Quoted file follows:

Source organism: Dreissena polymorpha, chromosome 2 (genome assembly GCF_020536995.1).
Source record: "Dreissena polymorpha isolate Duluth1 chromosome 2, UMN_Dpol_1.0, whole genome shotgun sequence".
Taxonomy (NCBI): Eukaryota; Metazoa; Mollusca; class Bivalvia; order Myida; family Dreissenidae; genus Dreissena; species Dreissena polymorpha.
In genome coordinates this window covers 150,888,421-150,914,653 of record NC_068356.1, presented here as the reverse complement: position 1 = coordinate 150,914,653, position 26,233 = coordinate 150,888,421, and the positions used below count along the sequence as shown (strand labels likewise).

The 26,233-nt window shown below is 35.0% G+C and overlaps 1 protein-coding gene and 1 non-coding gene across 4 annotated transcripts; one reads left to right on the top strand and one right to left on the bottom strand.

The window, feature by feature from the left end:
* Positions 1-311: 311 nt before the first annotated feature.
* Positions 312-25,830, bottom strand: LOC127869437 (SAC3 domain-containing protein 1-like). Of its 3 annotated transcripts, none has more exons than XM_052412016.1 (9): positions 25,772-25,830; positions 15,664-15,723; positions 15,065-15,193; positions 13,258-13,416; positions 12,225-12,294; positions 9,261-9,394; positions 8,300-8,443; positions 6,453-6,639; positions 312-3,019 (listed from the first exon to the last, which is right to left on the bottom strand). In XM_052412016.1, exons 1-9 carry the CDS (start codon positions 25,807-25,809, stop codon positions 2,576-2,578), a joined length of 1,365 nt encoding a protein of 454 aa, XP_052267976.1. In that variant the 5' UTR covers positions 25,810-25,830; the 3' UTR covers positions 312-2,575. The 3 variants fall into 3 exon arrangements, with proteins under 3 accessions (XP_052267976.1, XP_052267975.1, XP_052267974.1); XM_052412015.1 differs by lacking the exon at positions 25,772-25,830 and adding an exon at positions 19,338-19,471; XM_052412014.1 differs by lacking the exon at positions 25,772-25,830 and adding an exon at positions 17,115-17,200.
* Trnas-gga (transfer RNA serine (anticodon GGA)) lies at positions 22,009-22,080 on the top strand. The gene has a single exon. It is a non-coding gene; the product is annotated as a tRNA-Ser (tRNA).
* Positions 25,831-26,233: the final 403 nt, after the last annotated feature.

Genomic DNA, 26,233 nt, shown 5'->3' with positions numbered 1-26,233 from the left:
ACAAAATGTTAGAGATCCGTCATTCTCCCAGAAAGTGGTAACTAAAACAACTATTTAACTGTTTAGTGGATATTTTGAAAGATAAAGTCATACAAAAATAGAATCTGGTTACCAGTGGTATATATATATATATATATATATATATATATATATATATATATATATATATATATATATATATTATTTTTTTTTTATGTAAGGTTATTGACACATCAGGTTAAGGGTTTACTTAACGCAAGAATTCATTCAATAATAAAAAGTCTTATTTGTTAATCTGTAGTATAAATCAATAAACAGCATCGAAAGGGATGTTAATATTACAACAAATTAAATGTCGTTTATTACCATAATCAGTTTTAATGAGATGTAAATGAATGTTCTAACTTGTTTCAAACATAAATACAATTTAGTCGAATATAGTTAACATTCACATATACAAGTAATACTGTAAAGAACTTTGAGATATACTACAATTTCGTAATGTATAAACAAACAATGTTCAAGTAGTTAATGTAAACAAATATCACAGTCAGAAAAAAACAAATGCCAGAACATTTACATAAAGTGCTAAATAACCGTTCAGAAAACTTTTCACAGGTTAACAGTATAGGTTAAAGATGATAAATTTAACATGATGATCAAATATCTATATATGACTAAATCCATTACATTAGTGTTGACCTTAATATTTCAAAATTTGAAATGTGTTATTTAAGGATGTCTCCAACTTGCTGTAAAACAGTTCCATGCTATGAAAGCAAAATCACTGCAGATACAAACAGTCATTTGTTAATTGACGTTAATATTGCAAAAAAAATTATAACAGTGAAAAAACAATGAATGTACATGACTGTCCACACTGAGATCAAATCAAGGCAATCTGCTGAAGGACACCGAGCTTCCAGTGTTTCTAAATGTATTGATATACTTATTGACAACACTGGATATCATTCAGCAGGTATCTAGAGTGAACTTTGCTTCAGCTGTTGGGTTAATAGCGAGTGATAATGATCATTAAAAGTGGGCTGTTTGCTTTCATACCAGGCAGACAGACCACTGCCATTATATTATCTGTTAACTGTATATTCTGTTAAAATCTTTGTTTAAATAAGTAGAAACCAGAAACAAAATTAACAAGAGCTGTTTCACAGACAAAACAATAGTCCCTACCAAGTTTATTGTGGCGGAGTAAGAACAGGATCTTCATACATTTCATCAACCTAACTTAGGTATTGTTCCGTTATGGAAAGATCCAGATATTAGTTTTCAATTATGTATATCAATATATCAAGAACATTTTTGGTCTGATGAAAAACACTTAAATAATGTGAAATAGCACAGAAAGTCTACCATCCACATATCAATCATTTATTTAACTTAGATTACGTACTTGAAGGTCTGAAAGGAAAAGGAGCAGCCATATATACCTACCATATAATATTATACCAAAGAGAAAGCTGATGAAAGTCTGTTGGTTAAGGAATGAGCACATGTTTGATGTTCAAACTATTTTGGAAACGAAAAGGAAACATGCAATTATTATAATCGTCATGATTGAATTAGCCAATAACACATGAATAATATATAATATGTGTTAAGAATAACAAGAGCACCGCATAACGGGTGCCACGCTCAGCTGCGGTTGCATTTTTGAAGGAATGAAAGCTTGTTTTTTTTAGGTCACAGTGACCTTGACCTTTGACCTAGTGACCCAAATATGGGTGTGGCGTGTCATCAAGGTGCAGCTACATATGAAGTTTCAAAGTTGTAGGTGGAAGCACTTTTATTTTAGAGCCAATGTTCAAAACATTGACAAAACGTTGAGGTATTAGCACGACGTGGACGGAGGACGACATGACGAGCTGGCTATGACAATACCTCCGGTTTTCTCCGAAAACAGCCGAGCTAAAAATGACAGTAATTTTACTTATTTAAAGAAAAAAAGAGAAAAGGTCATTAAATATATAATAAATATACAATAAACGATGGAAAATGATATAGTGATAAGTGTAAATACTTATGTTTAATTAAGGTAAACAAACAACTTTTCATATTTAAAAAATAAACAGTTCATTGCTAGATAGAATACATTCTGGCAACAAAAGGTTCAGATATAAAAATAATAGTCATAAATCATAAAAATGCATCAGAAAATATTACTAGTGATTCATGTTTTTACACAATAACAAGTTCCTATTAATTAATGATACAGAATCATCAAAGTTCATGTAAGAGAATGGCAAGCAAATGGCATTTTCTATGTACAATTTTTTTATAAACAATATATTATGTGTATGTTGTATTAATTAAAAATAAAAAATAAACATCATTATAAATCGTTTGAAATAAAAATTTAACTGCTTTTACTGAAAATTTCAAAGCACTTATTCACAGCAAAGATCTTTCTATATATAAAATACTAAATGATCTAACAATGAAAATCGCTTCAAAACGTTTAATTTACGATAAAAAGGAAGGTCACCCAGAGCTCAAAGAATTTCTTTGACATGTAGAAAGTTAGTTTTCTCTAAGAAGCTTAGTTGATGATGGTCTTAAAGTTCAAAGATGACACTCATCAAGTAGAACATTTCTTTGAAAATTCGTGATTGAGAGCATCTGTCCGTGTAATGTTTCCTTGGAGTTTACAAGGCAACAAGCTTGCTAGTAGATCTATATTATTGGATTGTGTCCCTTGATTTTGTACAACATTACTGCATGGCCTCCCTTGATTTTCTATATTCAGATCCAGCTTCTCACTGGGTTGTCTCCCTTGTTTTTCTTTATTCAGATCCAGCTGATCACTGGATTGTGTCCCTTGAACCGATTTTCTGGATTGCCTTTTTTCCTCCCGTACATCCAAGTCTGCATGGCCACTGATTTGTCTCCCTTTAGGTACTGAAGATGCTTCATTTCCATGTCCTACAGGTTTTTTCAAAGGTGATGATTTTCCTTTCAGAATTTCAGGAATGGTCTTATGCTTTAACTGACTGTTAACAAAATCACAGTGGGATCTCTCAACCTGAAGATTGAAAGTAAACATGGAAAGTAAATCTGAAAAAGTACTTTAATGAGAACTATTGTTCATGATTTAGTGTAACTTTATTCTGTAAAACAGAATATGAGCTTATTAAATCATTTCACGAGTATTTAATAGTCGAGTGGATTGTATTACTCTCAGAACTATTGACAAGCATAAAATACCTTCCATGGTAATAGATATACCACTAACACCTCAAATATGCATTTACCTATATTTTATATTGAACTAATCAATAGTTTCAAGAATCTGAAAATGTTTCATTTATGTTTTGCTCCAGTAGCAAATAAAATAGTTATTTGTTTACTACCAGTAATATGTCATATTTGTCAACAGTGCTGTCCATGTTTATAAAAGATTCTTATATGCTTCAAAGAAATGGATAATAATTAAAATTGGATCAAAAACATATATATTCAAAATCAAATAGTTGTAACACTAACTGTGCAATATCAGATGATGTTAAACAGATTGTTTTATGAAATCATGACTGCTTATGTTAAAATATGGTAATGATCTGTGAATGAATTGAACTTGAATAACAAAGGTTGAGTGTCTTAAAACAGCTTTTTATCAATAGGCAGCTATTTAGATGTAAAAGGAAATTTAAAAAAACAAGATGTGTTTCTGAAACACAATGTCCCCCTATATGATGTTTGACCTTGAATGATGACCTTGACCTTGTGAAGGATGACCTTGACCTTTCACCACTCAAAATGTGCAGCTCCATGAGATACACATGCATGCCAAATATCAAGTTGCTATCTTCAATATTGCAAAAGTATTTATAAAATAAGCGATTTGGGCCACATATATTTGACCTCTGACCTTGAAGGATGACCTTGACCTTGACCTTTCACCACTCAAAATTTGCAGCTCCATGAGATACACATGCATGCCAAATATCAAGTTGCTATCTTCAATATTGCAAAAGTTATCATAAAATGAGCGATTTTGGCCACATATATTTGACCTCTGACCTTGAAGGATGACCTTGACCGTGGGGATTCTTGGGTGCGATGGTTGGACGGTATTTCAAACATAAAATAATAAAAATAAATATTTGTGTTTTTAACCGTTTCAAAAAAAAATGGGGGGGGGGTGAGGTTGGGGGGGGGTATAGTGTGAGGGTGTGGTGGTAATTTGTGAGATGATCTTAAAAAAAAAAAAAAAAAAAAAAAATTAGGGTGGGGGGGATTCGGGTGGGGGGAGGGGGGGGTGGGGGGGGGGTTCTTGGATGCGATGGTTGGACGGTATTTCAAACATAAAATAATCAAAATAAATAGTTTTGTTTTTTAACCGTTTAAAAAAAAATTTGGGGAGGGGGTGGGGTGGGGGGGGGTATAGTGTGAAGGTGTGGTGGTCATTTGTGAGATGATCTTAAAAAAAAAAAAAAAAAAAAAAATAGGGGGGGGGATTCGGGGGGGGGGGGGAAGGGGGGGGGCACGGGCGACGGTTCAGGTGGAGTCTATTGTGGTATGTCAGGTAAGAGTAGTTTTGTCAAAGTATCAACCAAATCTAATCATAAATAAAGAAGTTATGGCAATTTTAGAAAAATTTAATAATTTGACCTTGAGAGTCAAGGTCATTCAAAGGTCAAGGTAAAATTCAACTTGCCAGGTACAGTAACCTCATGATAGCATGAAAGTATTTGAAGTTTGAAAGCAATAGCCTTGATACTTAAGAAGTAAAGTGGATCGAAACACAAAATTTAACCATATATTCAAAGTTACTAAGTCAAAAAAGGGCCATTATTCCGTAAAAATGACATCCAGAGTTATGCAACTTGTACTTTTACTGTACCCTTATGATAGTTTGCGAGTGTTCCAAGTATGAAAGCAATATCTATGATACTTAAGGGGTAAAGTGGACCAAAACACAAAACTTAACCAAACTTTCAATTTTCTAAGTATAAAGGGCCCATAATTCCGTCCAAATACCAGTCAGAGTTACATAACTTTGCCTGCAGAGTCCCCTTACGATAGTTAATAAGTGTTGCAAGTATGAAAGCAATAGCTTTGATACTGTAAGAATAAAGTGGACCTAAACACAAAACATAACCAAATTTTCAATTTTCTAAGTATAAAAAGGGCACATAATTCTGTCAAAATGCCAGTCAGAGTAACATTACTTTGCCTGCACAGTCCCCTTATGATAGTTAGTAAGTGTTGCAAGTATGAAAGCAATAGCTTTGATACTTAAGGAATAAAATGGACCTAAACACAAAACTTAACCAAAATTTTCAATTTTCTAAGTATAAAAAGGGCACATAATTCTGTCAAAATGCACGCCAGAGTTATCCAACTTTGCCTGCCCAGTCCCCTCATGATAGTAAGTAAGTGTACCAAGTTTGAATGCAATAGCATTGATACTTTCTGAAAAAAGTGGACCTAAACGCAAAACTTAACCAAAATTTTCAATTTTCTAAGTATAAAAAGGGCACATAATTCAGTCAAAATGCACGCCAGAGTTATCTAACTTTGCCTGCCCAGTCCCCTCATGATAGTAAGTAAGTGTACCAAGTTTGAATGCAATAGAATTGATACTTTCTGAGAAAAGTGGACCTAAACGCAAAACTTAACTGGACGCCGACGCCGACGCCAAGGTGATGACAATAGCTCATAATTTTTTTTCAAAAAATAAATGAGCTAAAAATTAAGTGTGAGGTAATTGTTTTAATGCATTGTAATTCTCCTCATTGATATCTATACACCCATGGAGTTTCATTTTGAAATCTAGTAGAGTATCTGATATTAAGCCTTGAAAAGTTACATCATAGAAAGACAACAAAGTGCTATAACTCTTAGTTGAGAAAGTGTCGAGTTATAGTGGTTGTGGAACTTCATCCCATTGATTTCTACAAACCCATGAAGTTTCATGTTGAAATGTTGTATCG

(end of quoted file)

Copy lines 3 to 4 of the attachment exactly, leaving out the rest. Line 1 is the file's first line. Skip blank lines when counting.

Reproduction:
Taxonomy (NCBI): Eukaryota; Metazoa; Mollusca; class Bivalvia; order Myida; family Dreissenidae; genus Dreissena; species Dreissena polymorpha.
In genome coordinates this window covers 150,888,421-150,914,653 of record NC_068356.1, presented here as the reverse complement: position 1 = coordinate 150,914,653, position 26,233 = coordinate 150,888,421, and the positions used below count along the sequence as shown (strand labels likewise).